Monday, August 18, 2008

Esperanto Rights Activists Target This Web Site

Esperanto Rock Group "Dolchamar"

One of the pleasures of running blogs is the things you learn from your readers. I publicised a fictitious character named Manuel Layber, who runs a satirical blog on Barack Obama's campaign web site. In the course of running Layber's posts , I heard from one Esperanto listener and googled the existence of a whole community that is dedicated to the propagation of Esperanto culture. Ugly rumours are circulating that and its companion site are in fact hotbeds of anti Esperantian bigotry. There was even talk of bringing the web sites into costly litigation in front of the international court in the Hague on charges of propagating hatred of Esperanto. After consulting with my legal team, and to be in voluntary compliance with the fairness doctrine, I am presenting the Esperanto Anthem with a translation into English and a rock video in the Esperanto language from the group "Dolchamar".
If there is one thing that I have learned in blogging, it is not to run afoul of the powerful Esperanto lobby. Lest my readers accuse me of capitulation and pandering, both and will continue to satirise and to oppose the candidacy of Barack Obama. We will not, furthermore deprive the Esperanto militant, Manuel Layber of his platform on our sites. We will, however attend Esperanto sensitivity training classes.
I hope my listeners will enjoy the cultural excursion into the world of Esperanto music in this posting.



You mean Manuel Layber is not his/(her?) real name? I'm glad about that, actually, my father's name is Manuel.
Thanks for the clip of La Espero with English subtitles! Dankon!
I think I'm the Ësperanto listener"wou mentioned. I have a blog at Obama's site. It's called ËSPERANTO" (kompreneble!)

Anonymous said...

And maybe one of the seven points of Esperanto's Prague Manifesto:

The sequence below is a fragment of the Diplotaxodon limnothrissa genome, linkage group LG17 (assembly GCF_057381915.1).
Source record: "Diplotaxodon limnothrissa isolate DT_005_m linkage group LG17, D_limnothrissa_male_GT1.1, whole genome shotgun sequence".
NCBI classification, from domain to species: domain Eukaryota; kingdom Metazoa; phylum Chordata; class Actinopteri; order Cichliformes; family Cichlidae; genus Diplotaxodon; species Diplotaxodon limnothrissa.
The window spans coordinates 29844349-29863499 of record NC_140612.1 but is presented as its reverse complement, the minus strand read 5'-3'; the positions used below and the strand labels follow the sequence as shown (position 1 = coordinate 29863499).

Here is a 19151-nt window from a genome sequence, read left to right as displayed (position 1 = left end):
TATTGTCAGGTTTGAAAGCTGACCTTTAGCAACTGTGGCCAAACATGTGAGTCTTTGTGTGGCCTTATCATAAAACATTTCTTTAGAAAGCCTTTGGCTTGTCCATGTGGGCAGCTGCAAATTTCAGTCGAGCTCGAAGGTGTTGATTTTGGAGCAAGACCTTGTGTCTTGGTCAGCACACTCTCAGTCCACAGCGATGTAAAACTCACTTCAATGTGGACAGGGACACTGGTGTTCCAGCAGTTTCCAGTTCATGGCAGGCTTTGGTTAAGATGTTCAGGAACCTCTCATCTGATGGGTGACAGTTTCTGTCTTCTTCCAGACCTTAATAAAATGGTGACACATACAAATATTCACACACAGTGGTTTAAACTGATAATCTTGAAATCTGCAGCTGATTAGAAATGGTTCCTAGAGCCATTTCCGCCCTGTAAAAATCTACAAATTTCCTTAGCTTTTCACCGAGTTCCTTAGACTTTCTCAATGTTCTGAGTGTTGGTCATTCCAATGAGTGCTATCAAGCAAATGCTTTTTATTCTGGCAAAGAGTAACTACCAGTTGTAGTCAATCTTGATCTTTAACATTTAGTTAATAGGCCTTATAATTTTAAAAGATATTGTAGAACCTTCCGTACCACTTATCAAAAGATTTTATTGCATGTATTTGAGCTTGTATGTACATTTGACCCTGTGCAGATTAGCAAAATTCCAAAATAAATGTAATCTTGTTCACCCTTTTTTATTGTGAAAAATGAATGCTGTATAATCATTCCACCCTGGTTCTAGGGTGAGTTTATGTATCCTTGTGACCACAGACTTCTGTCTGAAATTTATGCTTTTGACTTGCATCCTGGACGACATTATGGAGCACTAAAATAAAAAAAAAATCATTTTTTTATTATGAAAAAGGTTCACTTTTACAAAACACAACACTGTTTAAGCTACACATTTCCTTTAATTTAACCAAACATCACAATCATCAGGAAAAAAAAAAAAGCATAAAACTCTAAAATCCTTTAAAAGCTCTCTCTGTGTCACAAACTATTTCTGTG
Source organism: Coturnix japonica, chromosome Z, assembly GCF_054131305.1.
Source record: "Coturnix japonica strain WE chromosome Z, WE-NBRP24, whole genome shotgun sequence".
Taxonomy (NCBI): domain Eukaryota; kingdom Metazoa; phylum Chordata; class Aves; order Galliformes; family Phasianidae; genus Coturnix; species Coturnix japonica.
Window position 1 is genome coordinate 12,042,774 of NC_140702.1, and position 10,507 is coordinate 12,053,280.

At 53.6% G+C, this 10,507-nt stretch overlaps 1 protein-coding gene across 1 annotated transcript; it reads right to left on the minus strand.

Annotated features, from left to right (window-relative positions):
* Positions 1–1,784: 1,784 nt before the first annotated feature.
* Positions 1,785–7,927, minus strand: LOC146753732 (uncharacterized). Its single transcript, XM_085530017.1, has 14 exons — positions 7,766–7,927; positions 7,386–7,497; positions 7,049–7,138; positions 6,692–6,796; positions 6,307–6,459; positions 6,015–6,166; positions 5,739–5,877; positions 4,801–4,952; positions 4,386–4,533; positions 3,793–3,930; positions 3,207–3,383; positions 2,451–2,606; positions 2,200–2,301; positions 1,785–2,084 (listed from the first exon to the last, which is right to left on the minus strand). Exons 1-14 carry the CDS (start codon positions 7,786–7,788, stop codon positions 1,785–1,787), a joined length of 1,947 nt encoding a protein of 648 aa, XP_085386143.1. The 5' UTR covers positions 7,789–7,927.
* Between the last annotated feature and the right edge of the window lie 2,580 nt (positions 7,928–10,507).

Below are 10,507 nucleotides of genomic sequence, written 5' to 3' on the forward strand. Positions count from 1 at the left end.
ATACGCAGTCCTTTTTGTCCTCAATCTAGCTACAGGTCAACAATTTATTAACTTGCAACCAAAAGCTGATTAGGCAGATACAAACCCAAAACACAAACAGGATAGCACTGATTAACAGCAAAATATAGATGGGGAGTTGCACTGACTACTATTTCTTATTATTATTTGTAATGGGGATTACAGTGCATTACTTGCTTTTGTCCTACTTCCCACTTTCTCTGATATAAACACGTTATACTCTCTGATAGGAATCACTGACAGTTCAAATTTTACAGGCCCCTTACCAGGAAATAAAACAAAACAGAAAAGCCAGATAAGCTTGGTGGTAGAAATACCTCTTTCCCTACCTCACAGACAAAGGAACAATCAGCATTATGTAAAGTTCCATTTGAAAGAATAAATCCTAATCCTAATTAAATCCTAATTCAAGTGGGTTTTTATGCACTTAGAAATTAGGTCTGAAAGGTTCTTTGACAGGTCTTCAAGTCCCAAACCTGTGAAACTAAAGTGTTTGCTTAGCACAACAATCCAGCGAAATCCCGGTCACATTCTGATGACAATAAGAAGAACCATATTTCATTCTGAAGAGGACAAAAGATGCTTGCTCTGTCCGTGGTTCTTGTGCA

might provide a clue as to why some of us lifelong Esperanto-speakers get so excited about uninformed disparaging remarks (more often than not from monolingual English-speakers!)

Findalis said...

It's too bad that nobody understands or is willing to learn Esperanto. Maybe they all should switch to a more universal language, such as Klingon.

Unknown said...

I found this posting, "Esperanto Rights Activists Target This Web Site," fun and witty. I had no idea that a group of Esperanto Rights Activists even existed. But perhaps they were all separate individuals, working alone. Passionate people, in any case. Treating them with caution and respect is probably the safest approach. Not a bad way to treat everybody. And throwing in a little humor is all the better. Thanks for this posting.

Anonymous said...

As a point of interest you may be interested to know that nine British MP's have nominated Esperanto for the Nobel Peace Prize 2008

You can check this on

Anonymous said...

Esperantists as a group tend to keep a low profile. As a result, people are often surprised to learn that around 2,000,000 people actually were willing to learn and do understand Esperanto (the number of fluent Klingon speakers is said to be able to go out comfortably for dinner together :-)). Not a huge number, to be sure, but enough to show the language actually works, and can step up to serve as an easy, practical second language for everyone, if people decided to go that way.

As a long-practicing Esperantist, I was also quite surprised to learn of the existence of a group of Esperanto Rights Activists. I suspect very strongly I share this astonishment with 99.9999%+ of Esperantists :-P.

Bill Chapman said...

Don't worry, Jozefo Magdeburgano. I'm not an "Esperanto Rights Activist" although I do speak and use the language. You can think and say what you want - in any language you want - but I do think that Esperanto has not always had the support it deserves.


Ignacio said...


I like very much your blog.